Tired Of Dealing With Massive Countertop Appliances? An Immersion Blender Takes Up No Space And Powers Through Mixing Chores

Tired Of Dealing With Massive Countertop Appliances? An Immersion Blender Takes Up No Space And Powers Through Mixing Chores

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Sure, you likely already have a traditional blender sitting on your countertop, and possibly a food processor tucked away in a cabinet, but for quick chores like thickening soups, making fluffy whipped cream, of mixing a smoothie, an immersion blender (also known as a hand, wand or stick blender) makes a handy addition to your kitchen arsenal.

To find out which immersion blenders performed the best, we put seven models to work, testing four recipes and noting everything from speed to comfort to how easy they were to use.

Best immersion blender overall

This slim, compact hand blender is packed with power, making it a versatile tool that can whip up everything from smoothies to soup to spreads in seconds — and, when you’re done, can be tucked away out of sight easily in a drawer.

Best budget immersion blender

Nutribullet’s inexpensive take on the hand blender is simple to operate, has many of the features of its much pricier counterparts, and produces fab results

Vitamix has developed a cult-like following for its powerful — albeit pricey — traditional countertop blenders over the past several years. Able to eviscerate, well, pretty much anything, the brand took top luxury honors in our review of the best blenders. So we’re really not surprised Vitamix’s take on the immersion blender performed just as strongly.

Like its big sister blender, the compact model is relatively expensive compared to the competition. At $150, it was the third priciest immersion blenders we tested, and only includes a motor body and blending wand, unlike some other models that included a range of accessories. Since one of the selling points of an immersion blender is that you just use it in the container you’re preparing your food we don’t really mind the lack of accessories here, but they do come in handy and adding them does get the cost of the unit up near $200, so it’s something to keep in mind.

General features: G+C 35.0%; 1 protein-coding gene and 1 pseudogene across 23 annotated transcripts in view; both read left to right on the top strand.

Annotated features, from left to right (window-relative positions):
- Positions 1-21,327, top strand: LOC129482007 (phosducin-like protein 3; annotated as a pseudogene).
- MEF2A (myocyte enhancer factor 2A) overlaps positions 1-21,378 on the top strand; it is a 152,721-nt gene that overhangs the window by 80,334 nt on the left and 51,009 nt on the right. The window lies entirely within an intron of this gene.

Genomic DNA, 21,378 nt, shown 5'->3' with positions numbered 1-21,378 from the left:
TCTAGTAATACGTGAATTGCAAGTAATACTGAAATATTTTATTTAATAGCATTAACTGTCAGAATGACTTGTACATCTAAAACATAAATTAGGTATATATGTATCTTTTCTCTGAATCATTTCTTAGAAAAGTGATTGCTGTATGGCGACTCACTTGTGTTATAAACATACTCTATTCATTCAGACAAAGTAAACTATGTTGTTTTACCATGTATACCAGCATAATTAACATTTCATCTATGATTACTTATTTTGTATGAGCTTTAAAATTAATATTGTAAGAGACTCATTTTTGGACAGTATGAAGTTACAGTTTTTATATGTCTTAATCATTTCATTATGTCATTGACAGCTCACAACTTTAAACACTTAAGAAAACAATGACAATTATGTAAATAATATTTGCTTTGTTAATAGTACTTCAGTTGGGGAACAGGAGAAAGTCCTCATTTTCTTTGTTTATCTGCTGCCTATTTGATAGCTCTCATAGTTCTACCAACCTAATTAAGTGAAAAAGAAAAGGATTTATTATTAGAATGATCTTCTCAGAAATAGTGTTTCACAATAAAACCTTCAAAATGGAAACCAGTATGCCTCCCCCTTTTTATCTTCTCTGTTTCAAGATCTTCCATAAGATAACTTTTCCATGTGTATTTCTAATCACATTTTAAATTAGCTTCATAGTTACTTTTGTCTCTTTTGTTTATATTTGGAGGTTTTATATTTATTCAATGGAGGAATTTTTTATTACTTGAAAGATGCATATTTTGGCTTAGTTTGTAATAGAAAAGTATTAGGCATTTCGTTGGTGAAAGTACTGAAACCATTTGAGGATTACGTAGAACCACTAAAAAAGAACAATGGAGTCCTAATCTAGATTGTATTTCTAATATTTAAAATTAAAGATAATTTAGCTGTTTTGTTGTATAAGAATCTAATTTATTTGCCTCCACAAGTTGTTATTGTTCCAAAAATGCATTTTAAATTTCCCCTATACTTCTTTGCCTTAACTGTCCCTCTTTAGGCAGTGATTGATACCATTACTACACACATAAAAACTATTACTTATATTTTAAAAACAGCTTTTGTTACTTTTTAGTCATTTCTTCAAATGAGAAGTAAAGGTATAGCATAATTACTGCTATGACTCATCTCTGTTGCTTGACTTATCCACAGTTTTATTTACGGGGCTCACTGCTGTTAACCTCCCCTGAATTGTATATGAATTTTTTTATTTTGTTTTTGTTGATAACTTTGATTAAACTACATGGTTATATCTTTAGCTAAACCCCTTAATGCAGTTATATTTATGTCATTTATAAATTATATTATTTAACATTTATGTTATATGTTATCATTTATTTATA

For testing purposes, we added the 32-ounce blending jar ($19.95 at Vitamix) and whisk attachment ($19.95 at Vitamix) and we recommend investing in both — the whisk was of clearly superior construction to the whisks supplied with the other models, and while the jar’s mouth was a bit narrow (it was hard to dig hummus out with a spatula) we liked the dual sets of metric and imperial markings.

But first, the motor. The 110 volt Vitamix version boasts a 625-watt motor, the most powerful of those we tested. A single-button control lets you select from five variable speed settings that are clearly displayed via LEDs on top of the handle. It rose above the pack for its thoughtfully designed ergonomic handle that makes it super-easy to control speeds with one hand, even while in use.

The stainless steel blending wand with its four-blade design (all the others had three blades) attaches easily to the motor unit with a simple twist, locking into place, as does the whisking wand, and it was only one of only two models (the other was the Breville) to feature a plastic coating on its bell, a feature we love because it means you won’t have to worry about scratching up any non-stick pans or cutting yourself on the blade cage.

But best of all was the Vitamix’s performance during our recipe tests. It blended our green fruit smoothie much faster than any other model tested, taking just over 30 seconds and absolutely pulverizing all the ingredients. There wasn’t a hint of fibrous leaf material left behind and even the pesky blackberry seeds were practically undetectable when all was said and done. Our hummus came together lickety-split, with the perfect creamy texture and just-right consistency. While some hummus we made with other immersion blenders was a little too thin or a little too thick, the Vitamix nailed it (nope, we’re never buying store-bought hummus again). The root vegetable soup? Again, completely smooth with not a trace of rosemary or thyme stalk or even the slightest chunk of vegetable. Like all of the immersion blenders we tested, the Vitamix turned out great whipped cream; the whisk (again, a separate purchase) was of clearly superior construction to the whisks supplied with the other models.

Of course, nothing’s perfect. With so much power, it is really important to watch your speed when using this immersion blender, especially if you’re working within a smaller container. The smoothie, for example, was perfection on low power and speed modes, but when we amped it up, it splashed all over the counter (and our T-shirt). Lesson learned: Staying on low power solved that issue. And, sorry, but it’s not completely dishwasher safe (the jar and whisk are, but not the whisk attachment itself). But, like all the blenders tested, cleaning these things is about as easy as it gets.

The Vitamix immersion blender is an investment, especially if you outfit it with the full suite of accessories. But with a three-year warranty, serious power, high-quality construction and clever design, we think it’s worth every penny. And just think how much you’ll save on hummus.